8 min read

Dev.To Article Publish Scheduler

Justin Yoo

There's the tool called PublishToDev built by one of my colleagues, Todd, which schedules to publish articles on Dev.To. It's super useful because I can schedule my posts whenever I want to publish them on there. As soon as I saw this tool, I wanted to clone code in .NET because it would be beneficial to practice:

Let's walk through how I made it.

You can find the entire source codes of this application at this GitHub repository.

Web Pages Scraping

Once you write a blog post on Dev.To, you'll be able to get a preview URL before it publishing it. The preview URL has the format of https://dev.to/<username>/xxxx-****-temp-slug-xxxx?preview=xxxx. All you need to know from the preview page is to get the article ID found from the HTML element having the attribute of id="article-body".

HTML document view on Dev.To preview page

According to the picture above, you can find the attribute of data-article-id. Its value is the very article ID.

Using either Puppeteer or Playwright to scrape a web page is super simple. Both have their own .NET ported versions like Puppeteer Sharp and Playwright Sharp respectively. However, they don't work on Azure Functions, unfortunately. More precisely, they work on your local dev environment, not on Azure instance. This post would be useful for your node.js Azure Functions app, but it's not that helpful for your .NET application. Let me find a way for it to work on Azure Functions instance correctly.

Therefore, I had to change the scraping method to be a traditional way, using HttpClient and regular expressions (line #1-2, 8).

var pattern = "<div.+data-article-id=\"(\\d+)\"\\s*id=\"article-body\">";
var regex = new Regex(pattern, RegexOptions.Compiled | RegexOptions.IgnoreCase);
var url = "https://dev.to/<username>/xxxx-****-temp-slug-xxxx?preview=xxxx";
var http = new HttpClient();
var html = await http.GetStringAsync(url);
var match = regex.Match(html);
var articleId = Convert.ToInt32(match.Groups[1].Value);

The ends justifies the means. - Niccolo Machiavelli

You've got the article ID of your post. Let's move on.

Dev.To API Document – Open API

Dev.To is a blog platform for developer communities. Tens of blog posts with a broad range of development topics are published day by day. It also provides APIs to publish and manage blog posts. In other words, it has well documented APIs. Within the document page, you can also find the Open API document, which you will be able to build a wrapper SDK instantly.

Wrapper SDK Generation with AutoRest

As long as you've got an Open API document, generating an SDK is a piece of cake, using AutoRest. I created a .NET SDK by the following command. I set the namespace of Aliencube.Forem.DevTo and output directory of output. The last --v3 option indicates that the Open API document conforms to the v3 spec version.

autorest --csharp \
--namespace="Aliencube.Forem.DevTo" \
--input-file=swagger.json \
--output-folder=output \
--v3
view raw 02-generate-sdk.sh hosted with ❤ by GitHub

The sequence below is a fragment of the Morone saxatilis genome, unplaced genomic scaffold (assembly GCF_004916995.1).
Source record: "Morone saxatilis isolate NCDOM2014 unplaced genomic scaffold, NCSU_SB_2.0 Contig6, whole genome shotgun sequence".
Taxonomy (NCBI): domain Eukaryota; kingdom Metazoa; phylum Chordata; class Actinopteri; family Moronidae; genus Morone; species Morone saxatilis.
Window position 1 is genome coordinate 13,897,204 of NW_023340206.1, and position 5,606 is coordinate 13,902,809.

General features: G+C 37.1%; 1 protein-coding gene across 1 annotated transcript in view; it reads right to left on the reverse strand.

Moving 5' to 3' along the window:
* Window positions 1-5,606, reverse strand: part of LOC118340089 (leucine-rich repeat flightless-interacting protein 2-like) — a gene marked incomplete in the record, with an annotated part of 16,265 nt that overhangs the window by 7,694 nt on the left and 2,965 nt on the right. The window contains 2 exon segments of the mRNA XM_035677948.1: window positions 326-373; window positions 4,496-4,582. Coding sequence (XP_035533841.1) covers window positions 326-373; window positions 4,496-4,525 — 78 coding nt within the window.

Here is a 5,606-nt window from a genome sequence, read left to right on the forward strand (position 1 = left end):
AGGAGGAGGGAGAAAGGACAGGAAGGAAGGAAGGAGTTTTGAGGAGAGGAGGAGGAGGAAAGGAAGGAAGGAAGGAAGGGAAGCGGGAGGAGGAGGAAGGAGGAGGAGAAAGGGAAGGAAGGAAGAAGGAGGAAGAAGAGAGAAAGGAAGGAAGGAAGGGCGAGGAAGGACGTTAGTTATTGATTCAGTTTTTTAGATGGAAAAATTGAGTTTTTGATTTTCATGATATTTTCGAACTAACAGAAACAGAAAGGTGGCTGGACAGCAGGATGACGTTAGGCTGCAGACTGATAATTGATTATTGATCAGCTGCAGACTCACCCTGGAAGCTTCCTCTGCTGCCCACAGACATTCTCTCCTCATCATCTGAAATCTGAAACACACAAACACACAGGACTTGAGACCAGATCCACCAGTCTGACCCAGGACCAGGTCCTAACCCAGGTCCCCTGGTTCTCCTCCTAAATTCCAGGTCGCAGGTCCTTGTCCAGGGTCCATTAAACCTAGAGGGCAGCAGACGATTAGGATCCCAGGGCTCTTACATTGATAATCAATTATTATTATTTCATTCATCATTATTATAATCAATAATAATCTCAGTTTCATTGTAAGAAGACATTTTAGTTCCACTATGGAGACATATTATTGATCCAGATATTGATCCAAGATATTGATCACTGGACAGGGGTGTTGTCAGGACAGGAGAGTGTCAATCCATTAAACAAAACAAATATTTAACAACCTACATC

AutoRest does not only generate SDK in .NET but also in Go, Java, Python, node.js, TypeScript, Ruby and PHP. Therefore, you can generate the SDK with your desired language. The wrapper SDK repository can be found at:

https://github.com/aliencube/forem-sdk

Blog Post Markdown Document Download

To use the API, you need to have an API key, of course. In the account settings page, generate a new API key.

Dev.To API Key

Then, use the wrapper SDK generated above, and you'll get the markdown document (line #4-6).

var http = new HttpClient();
http.DefaultRequestHeaders.Add("api-key", "<devto_api_key>");
var api = new DEVAPIbeta(http, false);
var article = ((await api.GetUserUnpublishedArticlesAsync()) as IEnumerable<ArticleMe>)
.SingleOrDefault(p => p.Id == articleId);
var markdown = article.BodyMarkdown;
view raw 03-get-markdown.cs hosted with ❤ by GitHub

Frontmatter Update

All the blog posts published to Dev.To contain metadata called frontmatter at the top of the markdown document. The frontmatter is written in YAML. Your blog post markdown might look like:

---
title: xxxxx
published: false
cover_image: https://dev-to-uploads.s3.amazonaws.com/i/xxxxx.png
description: xxxxx
tags: xxx, yyy, zzz
---
Blog Post Body
view raw 04-frontmatter.yaml hosted with ❤ by GitHub

In the frontmatter, you'll see the key/value pair of published: false. Updating this value to true and saving the post means that your blog post will be published. Therefore, all you need to do is to update that value in the frontmatter area. Have a look at the code below, which extracts the frontmatter from the markdown document.

var segments = markdown.Split(new[] { "---" }, StringSplitOptions.RemoveEmptyEntries)
.Select(p => p.Trim());
var frontmatter = segments.First();
var body = segments.Skip(1);

The frontmatter string needs to be deserialised to a strongly-typed FrontMatter instance, using the YamlDotNet library. Then, change the Published value to true.

var fm = new DeserializerBuilder()
.WithNamingConvention(UnderscoredNamingConvention.Instance)
.Build()
.Deserialize<FrontMatter>(frontmatter);
fm.Published = true;

Once updated the frontmatter instance, serialise it again and concatenate it with the existing markdown body.

frontmatter = new SerializerBuilder()
.WithNamingConvention(UnderscoredNamingConvention.Instance)
.Build()
.Serialize(fm);
var sb = new StringBuilder()
.AppendLine("---")
.AppendLine(frontmatter)
.AppendLine("---")
.AppendLine(body);
markdown = sb.ToString();